Tesla is considering building a lithium refinery in Texas, according to an application with local officials. If the facility is approved, construction would begin in the fourth quarter of this year and be operational by the end of 2024. But Tesla also has an alternative in mind.
However, a potential refinery in Texas should not be next to Giga Texas in Austin, but should be built on the US state’s Gulf Coast. The location is Robstown near Corpus Christi. Details on the schedule or processing capacity are unknown, but the number of employees: In the filing, Tesla says ten “new qualified jobs” and 152 “new non-qualified jobs” will be created.
The lithium ore delivered by ship will be processed into battery-grade lithium hydroxide at Robstown. Later, other battery materials must be refined on site. Thanks to “innovative processes”, it is said that, on the one hand, less hazardous materials are required and, on the other hand, more usable by-products should be produced, compared to “conventional processes”.
The application mentions a total investment of 365 million dollars (359 million euros), most of which is still to be paid in 2022 – if the decision is taken in favor of Robstown. It still depends on the obligations for the tax benefits that are applied now. Tesla says any location with access to the Gulf Coast is suitable to boost pressure. In particular, a site in the neighboring state of Louisiana is being investigated.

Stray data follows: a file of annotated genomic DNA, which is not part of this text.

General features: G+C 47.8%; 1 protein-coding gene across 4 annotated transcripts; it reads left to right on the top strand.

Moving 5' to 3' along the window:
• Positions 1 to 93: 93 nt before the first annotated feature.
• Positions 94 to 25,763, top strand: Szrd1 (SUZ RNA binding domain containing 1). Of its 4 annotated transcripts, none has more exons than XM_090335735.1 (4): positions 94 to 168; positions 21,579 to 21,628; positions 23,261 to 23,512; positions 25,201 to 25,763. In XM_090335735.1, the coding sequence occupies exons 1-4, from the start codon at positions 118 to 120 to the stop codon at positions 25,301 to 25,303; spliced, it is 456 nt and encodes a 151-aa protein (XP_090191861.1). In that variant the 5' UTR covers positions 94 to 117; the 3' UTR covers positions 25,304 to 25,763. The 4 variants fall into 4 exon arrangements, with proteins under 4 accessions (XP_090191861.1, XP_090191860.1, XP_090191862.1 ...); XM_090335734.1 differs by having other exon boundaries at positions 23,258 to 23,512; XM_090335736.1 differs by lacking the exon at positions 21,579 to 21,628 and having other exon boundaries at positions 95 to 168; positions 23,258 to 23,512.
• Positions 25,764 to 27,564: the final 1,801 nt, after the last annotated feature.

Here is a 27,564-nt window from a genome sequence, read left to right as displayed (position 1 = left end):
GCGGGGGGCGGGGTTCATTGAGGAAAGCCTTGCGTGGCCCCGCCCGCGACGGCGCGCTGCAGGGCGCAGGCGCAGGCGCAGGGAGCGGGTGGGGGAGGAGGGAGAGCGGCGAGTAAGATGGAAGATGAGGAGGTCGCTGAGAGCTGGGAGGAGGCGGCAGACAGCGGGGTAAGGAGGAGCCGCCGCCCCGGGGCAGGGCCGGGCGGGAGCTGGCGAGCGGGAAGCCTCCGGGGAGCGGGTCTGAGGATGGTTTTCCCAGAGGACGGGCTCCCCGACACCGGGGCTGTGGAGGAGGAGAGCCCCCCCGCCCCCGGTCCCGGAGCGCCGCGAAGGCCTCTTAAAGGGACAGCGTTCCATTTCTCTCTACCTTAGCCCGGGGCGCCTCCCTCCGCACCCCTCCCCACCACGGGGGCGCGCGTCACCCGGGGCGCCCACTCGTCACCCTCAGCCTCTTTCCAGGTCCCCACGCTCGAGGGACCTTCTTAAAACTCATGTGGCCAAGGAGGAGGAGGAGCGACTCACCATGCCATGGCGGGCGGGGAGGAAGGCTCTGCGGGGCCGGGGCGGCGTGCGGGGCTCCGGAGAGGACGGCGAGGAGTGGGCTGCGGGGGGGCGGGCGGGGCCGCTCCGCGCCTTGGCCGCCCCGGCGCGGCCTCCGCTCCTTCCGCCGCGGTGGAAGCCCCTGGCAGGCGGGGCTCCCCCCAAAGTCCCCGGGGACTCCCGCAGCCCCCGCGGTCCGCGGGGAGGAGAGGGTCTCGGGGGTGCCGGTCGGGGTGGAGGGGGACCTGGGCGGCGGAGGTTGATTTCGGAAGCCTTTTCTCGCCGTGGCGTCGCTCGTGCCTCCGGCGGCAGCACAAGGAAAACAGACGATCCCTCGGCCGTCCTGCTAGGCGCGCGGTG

Due to rising raw material prices, Tesla has in the past toyed with entering the supply chain for critical battery materials, both in mining and refining the materials. With Elon Musk describing the lithium refinery on Twitter as a “license to print money,” the build has now been picked up in several reports on the Texas projects, given the high EV demand.
Tesla buys lithium for its batteries from mines. In the spring of 2022, the company had two important contracts with Australian mine operators, notably from lithium spodumene concentrate. Cor And Liontown Resources. Additionally, Tesla Lithium hydroxide from Confeng.
Meanwhile, there is a change in management at the Tesla Gigafactory in Nevada. According to a report by CNBC, former factory boss Chris Lister left the company over the summer. His successor, Hrushikesh Sagar, will manage Tesla’s car plant in Fremont, California, in addition to the Gigafactory in Nevada.
handelsblatt.com, teslamag.de, texas.gov (all three Texas applications), cnbc.com (Nevada Staff)
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